Advancement to the SARS African Traveller Declaration System

By Jamie du Plessis

On the evening of November 17, SARS addressed South Africans in general and the tourism industry in particular. The purpose of the gathering of keynote speakers was to inform travellers about the soon-to-be-implemented African Traveller Declaration system.

SARS is working to simplify the process for both domestic and international travellers as well as those working in the tourism sector. They are also advancing toward compliance with international standards to match other nations that have implemented mandatory declarations over the past five to ten years.

To simplify the process for everyone concerned, including legitimate traders and travellers, the first phase of implementation of the online traveller declaration system will be tested at King Shaka International Airport on November 29 on a voluntary basis. Then, in 2024, it will be formally put into effect at all ports of entry.

The Application of the SARS African Traveller Declaration System

Families can complete the form with the principal adult traveller, adding minors under the accompaniment and voluntarily providing a declaration on their behalf.

It was emphasised that the system is not meant to be malicious but to make the process as simple as possible and to guarantee that laws are followed. Going paperless allows for smoother processes, and it adds value to all stakeholders.

Beyers Theron, the Director of Customs Border Control, Ports of Entry, and Compliance Management at South African Revenue Service (SARS), went on to explain, “the value in a declaration system lies in the ability to manage the risk on such declaration. And then applying our resources to non-compliance rather than pestering or holding up the greater sum of travellers who are compliant in all terms of regulatory requirements.”

He stated, “the increase in global money laundering, terror financing, the incentive in smuggling small quantity but high-value illicit goods, the customs world and for that matter other border regulators are increasingly demanding mandatory upfront traveller declarations.”

The system is meant to assess the ease and complexity of the process based on compliance with the law and that it becomes simpler for everyone involved when there is:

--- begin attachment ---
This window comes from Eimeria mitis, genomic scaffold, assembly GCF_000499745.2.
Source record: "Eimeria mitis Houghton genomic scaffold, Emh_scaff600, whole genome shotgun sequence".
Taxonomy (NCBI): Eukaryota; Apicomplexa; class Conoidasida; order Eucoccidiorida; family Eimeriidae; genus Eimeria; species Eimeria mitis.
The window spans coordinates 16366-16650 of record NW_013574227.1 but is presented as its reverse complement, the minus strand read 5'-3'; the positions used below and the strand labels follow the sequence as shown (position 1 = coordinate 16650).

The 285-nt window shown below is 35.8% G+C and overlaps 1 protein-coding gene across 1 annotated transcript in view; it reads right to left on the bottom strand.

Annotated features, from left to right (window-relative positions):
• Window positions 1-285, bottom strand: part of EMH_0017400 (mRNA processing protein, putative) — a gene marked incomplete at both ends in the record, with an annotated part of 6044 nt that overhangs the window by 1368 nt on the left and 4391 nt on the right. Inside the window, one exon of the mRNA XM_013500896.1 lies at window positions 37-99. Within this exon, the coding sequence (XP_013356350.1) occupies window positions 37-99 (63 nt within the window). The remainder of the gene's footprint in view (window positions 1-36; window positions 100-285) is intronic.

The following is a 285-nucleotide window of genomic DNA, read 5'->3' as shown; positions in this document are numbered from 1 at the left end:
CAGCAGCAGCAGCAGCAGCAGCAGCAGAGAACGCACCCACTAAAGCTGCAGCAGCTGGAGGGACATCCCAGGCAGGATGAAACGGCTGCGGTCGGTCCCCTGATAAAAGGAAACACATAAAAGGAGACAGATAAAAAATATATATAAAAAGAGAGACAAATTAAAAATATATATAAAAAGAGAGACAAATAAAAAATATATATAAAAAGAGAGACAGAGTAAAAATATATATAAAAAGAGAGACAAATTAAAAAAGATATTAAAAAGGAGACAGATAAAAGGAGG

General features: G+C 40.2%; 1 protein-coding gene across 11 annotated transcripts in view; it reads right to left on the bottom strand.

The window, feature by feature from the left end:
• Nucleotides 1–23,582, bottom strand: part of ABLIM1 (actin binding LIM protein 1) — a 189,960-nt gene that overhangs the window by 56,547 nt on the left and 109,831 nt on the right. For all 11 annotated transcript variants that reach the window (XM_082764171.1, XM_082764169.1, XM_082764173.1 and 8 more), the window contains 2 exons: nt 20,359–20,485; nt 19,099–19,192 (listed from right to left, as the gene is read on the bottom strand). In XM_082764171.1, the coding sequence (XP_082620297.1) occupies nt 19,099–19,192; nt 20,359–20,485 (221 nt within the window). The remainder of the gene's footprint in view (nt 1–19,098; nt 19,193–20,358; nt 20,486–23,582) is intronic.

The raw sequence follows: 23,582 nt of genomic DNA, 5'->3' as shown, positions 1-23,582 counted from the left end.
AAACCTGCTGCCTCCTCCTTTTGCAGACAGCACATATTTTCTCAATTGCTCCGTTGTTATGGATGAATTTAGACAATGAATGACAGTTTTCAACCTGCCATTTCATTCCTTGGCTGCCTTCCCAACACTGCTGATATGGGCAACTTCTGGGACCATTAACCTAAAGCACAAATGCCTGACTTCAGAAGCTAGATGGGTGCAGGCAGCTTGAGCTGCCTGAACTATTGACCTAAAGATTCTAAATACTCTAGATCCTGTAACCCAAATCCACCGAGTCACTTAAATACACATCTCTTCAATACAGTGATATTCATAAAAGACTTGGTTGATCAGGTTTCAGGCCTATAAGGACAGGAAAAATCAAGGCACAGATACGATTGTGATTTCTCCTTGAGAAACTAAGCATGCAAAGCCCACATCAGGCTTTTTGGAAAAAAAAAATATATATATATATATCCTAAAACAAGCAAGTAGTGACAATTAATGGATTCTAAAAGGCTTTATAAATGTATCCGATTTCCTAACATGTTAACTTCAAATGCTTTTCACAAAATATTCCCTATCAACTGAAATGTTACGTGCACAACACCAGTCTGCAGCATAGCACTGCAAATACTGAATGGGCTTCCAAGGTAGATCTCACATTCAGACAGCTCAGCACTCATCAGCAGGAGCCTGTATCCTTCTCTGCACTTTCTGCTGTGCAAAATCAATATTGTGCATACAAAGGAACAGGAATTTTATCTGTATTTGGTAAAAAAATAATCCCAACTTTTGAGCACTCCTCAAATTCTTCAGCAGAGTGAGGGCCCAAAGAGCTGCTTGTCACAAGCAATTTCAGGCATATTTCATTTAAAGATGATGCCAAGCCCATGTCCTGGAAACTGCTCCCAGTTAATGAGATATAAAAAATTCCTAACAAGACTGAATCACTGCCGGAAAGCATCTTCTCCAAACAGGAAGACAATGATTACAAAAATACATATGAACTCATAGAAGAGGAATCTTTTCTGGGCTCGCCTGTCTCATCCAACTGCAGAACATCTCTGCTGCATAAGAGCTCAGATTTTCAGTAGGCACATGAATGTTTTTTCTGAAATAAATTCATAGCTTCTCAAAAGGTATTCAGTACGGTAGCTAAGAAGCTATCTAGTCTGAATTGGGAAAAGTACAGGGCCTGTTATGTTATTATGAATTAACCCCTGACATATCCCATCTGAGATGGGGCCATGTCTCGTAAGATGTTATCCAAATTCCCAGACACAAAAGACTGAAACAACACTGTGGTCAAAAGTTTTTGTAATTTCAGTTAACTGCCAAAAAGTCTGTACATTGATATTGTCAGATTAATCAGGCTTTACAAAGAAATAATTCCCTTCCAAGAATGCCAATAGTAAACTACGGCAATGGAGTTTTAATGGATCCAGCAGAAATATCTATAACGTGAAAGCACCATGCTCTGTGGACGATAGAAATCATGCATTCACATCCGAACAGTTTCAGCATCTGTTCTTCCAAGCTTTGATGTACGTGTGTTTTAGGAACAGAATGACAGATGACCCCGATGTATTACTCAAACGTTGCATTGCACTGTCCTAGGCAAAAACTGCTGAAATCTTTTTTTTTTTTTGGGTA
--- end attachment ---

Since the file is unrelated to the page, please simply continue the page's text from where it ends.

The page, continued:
• Automation
  • Electronic declarations received well in advance
  • Ability to corroborate data through third parties
  • Application of risk management

Implementation Plans and Stakeholder Collaboration

Mandla Gugushe, who is responsible for project management, stated, “we hope to start the rollout in 2023, and within that vision, we hope that by 2024 we shall have covered all the ports, including land and sea modalities.” This indicates that it will also be used at land border crossings for travellers and at seaports in addition to airports.

When viewing the mandatory implementations set by other countries on a global scale over the past five to ten years due to illicit crime, Theron comments, “It is for this same reason that the South African Revenue Service, as part of the broader customs modernisation smart border project will be implementing the South African Traveller Management System at all South African ports of entry.”

“The system, when fully implemented, will also include online payment, a green lane or fast track trusted program for travellers and collaboration with stakeholders such as airline and travel agencies that have access to additional sources of passenger data in order to enhance our risk profiling but also to use those key stakeholders as partners in providing clarity and certainty to travellers. Stakeholders are also encouraged to participate on published rules to the customs act incorporated in the online declaration system. SARS values your partnership as our critical stakeholders.”      

They will adopt the usage of the SARS app to fill out the declaration form, which they have yet to launch outside of the test phase, along with a serious consideration of establishing kiosks at the pertinent sites to complete the forms.

Money Declaration at the Airport

Paul Lowe, Manager at O.R. Tambo International Airport, went on to elaborate on the declaration process for excess currency and that the declaration system stating the amount of money that is being carried by a passenger applies to both inbound and outbound travellers. It was emphasised that the source of the money needs to be declared as that is one of the most important aspects of capturing it within the system.  

He commented, “In terms of the excess currency policy, a traveller is allowed to carry 25,00 south African rand before declaring upon exit and upon entry. Where your traveller, for example, has 50,000 or 100,000 South African rand cash in his possession, that traveller needs to make a declaration to customs at international departures. Now coming to foreign currency, it is also important that if a traveller has a substantial amount of foreign currency, that he now approaches customs and presents the foreign exchange control declaration. Which he would have done at commercial banks with the forex, and customs will then check and determine if the money was indeed exchanged because the banks will then give you the stamped form with a bank impression.”

It is encouraged by SARS to use representative body organisations to communicate your feedback, opinions, or questions. SARS will continue to remain available to party representatives to engage with the community and clarify anything you would like them to clear up.

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